Commission Seeks to End AKI Deaths by 2025
the Renal and Urology News take:
Initiative 0by25, launched by a commission from The Lancet and the International Society of Nephrology (ISN), calls for preventable deaths from Acute Kidney Injury (AKI) to be eliminated by the year 2025.
1 in 5 adults admitted to a hospital worldwide develops AKI, according to new estimates from the Commission. Yet, most cases can be prevent or treated with peritoneal dialysis at low cost.
To achieve their ambitious goal, the Commission will go on a fact-finding mission to clarify the problem of AKI in various countries. It will also raise awareness to improve patient care based on 5 Rs: individual risk, recognition of AKI, response, renal support, and rehabilitation. The final goal is to gather funding from governments, charities, and other stakeholders.
In high-income countries, AKI often results from surgery and medications delivered during hospitalizations. In low- and middle-income countries, the condition develops following infections or toxin exposure.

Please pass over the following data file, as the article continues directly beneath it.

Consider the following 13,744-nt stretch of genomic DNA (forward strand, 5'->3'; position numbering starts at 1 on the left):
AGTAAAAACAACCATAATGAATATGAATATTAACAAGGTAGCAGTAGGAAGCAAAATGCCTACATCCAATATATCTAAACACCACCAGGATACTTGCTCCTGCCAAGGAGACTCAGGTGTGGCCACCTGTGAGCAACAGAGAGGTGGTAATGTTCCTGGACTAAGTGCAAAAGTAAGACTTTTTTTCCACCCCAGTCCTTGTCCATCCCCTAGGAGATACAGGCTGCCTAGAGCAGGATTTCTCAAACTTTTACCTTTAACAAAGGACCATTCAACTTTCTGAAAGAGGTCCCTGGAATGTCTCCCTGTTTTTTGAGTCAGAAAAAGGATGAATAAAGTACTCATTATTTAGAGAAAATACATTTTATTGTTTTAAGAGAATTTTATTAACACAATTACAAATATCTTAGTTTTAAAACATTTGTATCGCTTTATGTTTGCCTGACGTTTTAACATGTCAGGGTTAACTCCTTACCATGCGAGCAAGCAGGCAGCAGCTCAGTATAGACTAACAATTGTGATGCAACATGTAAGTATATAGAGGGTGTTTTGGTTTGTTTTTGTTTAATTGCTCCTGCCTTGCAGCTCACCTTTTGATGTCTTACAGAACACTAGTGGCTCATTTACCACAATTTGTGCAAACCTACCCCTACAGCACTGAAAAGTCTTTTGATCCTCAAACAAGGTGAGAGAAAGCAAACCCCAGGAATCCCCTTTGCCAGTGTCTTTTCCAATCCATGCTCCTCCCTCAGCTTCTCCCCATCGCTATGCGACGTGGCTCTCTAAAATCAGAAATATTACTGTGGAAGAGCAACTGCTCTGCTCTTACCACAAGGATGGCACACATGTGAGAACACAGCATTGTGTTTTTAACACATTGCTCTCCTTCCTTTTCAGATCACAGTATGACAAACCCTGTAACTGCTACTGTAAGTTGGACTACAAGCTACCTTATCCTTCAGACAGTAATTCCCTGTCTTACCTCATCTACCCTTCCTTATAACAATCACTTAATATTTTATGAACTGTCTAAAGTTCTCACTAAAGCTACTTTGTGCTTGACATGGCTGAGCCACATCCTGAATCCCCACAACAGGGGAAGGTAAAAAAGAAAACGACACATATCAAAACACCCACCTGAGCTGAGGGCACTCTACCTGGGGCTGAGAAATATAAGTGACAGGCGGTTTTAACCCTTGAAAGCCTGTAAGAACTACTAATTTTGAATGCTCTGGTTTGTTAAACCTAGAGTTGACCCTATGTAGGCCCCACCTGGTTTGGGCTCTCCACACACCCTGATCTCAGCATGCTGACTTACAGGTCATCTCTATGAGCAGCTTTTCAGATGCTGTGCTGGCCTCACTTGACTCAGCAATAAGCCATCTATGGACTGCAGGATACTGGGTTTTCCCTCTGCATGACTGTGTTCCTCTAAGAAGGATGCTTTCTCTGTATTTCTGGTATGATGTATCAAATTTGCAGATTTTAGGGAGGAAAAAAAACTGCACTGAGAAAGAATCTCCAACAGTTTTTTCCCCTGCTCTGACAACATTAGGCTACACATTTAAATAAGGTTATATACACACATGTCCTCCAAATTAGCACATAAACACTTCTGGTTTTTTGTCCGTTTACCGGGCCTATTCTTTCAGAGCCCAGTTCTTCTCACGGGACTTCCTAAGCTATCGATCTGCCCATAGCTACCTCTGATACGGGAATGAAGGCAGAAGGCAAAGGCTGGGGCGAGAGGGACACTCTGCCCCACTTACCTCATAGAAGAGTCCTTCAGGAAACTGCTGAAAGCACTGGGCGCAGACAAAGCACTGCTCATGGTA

Surgery urinary retention risk factors
Preventable deaths caused by acute kidney injury (AKI) could be nearly eliminated in just 10 years, according to leading medical experts. This often forgotten condition - which affects around 13 million people every year and contributes to 1.7 million deaths annually -- is preventable and can be treated for as little as $US150 per patient.
A major new Commission from The Lancet and the International Society of Nephrology (ISN) reports on an ISN initiative, launched in 2013, which calls for preventable deaths from AKI to be eliminated by 2025 (0by25).
NEPHROLOGY & UROLOGY NEWS
- Acute Kidney Injury (AKI)
- Chronic Kidney Disease (CKD)
- Contrast Nephropathy
- Cardiovascular Disease (CVD)
- Diabetic Nephropathy
- End-stage Renal Disease (ESRD)
- Lupus Nephritis
- Peritoneal Dialysis
- Secondary Hyperparathyroidism (SHPT)
Renal and Urology News Articles
- Aggressive Therapy Warranted for Gleason 10 Prostate Cancer
- PET/CT May Improve Imaging of Recurrent Prostate Cancer
- Adding MRI Does Not Boost Prostate Cancer Upgrading Rate
- Both High and Low Uric Acid Levels Tied to Higher Mortality
- Trulicity Labeling Updated to Include Data on T2D Patients With CKD